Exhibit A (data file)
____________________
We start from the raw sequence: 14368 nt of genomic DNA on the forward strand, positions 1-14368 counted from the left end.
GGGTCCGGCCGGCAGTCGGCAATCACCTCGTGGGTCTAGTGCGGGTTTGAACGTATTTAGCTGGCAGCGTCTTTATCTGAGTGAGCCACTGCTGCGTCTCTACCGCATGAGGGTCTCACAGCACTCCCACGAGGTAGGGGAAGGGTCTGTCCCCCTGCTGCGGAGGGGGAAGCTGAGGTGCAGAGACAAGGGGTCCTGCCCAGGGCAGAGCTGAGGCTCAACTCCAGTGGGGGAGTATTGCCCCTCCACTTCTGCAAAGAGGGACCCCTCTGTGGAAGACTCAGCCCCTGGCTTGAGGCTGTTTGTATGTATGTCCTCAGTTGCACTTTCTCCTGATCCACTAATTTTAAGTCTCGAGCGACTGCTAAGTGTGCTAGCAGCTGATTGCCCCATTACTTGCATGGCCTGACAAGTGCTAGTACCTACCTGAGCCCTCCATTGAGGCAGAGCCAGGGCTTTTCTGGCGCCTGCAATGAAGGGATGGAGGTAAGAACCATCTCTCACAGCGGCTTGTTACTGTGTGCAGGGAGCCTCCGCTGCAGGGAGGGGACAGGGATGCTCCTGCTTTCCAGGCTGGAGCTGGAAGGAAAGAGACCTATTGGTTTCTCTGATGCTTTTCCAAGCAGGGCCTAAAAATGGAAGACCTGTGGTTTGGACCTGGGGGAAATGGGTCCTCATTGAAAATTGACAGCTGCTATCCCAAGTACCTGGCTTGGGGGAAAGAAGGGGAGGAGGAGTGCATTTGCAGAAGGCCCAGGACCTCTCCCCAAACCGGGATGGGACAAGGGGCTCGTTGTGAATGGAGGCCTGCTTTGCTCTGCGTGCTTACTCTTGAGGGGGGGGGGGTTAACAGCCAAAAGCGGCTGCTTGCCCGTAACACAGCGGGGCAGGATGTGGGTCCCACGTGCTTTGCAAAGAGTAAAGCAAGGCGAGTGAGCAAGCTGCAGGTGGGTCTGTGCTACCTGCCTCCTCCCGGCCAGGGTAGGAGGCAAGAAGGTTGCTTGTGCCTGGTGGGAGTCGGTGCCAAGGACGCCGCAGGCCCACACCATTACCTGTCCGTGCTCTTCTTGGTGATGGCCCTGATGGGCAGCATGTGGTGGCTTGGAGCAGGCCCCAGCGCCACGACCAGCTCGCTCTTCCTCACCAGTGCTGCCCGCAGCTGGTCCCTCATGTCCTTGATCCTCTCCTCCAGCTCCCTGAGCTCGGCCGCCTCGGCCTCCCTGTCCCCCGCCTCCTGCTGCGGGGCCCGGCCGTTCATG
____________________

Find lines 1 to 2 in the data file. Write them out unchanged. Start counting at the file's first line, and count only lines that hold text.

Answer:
We start from the raw sequence: 14368 nt of genomic DNA on the forward strand, positions 1-14368 counted from the left end.
GGGTCCGGCCGGCAGTCGGCAATCACCTCGTGGGTCTAGTGCGGGTTTGAACGTATTTAGCTGGCAGCGTCTTTATCTGAGTGAGCCACTGCTGCGTCTCTACCGCATGAGGGTCTCACAGCACTCCCACGAGGTAGGGGAAGGGTCTGTCCCCCTGCTGCGGAGGGGGAAGCTGAGGTGCAGAGACAAGGGGTCCTGCCCAGGGCAGAGCTGAGGCTCAACTCCAGTGGGGGAGTATTGCCCCTCCACTTCTGCAAAGAGGGACCCCTCTGTGGAAGACTCAGCCCCTGGCTTGAGGCTGTTTGTATGTATGTCCTCAGTTGCACTTTCTCCTGATCCACTAATTTTAAGTCTCGAGCGACTGCTAAGTGTGCTAGCAGCTGATTGCCCCATTACTTGCATGGCCTGACAAGTGCTAGTACCTACCTGAGCCCTCCATTGAGGCAGAGCCAGGGCTTTTCTGGCGCCTGCAATGAAGGGATGGAGGTAAGAACCATCTCTCACAGCGGCTTGTTACTGTGTGCAGGGAGCCTCCGCTGCAGGGAGGGGACAGGGATGCTCCTGCTTTCCAGGCTGGAGCTGGAAGGAAAGAGACCTATTGGTTTCTCTGATGCTTTTCCAAGCAGGGCCTAAAAATGGAAGACCTGTGGTTTGGACCTGGGGGAAATGGGTCCTCATTGAAAATTGACAGCTGCTATCCCAAGTACCTGGCTTGGGGGAAAGAAGGGGAGGAGGAGTGCATTTGCAGAAGGCCCAGGACCTCTCCCCAAACCGGGATGGGACAAGGGGCTCGTTGTGAATGGAGGCCTGCTTTGCTCTGCGTGCTTACTCTTGAGGGGGGGGGGGTTAACAGCCAAAAGCGGCTGCTTGCCCGTAACACAGCGGGGCAGGATGTGGGTCCCACGTGCTTTGCAAAGAGTAAAGCAAGGCGAGTGAGCAAGCTGCAGGTGGGTCTGTGCTACCTGCCTCCTCCCGGCCAGGGTAGGAGGCAAGAAGGTTGCTTGTGCCTGGTGGGAGTCGGTGCCAAGGACGCCGCAGGCCCACACCATTACCTGTCCGTGCTCTTCTTGGTGATGGCCCTGATGGGCAGCATGTGGTGGCTTGGAGCAGGCCCCAGCGCCACGACCAGCTCGCTCTTCCTCACCAGTGCTGCCCGCAGCTGGTCCCTCATGTCCTTGATCCTCTCCTCCAGCTCCCTGAGCTCGGCCGCCTCGGCCTCCCTGTCCCCCGCCTCCTGCTGCGGGGCCCGGCCGTTCATG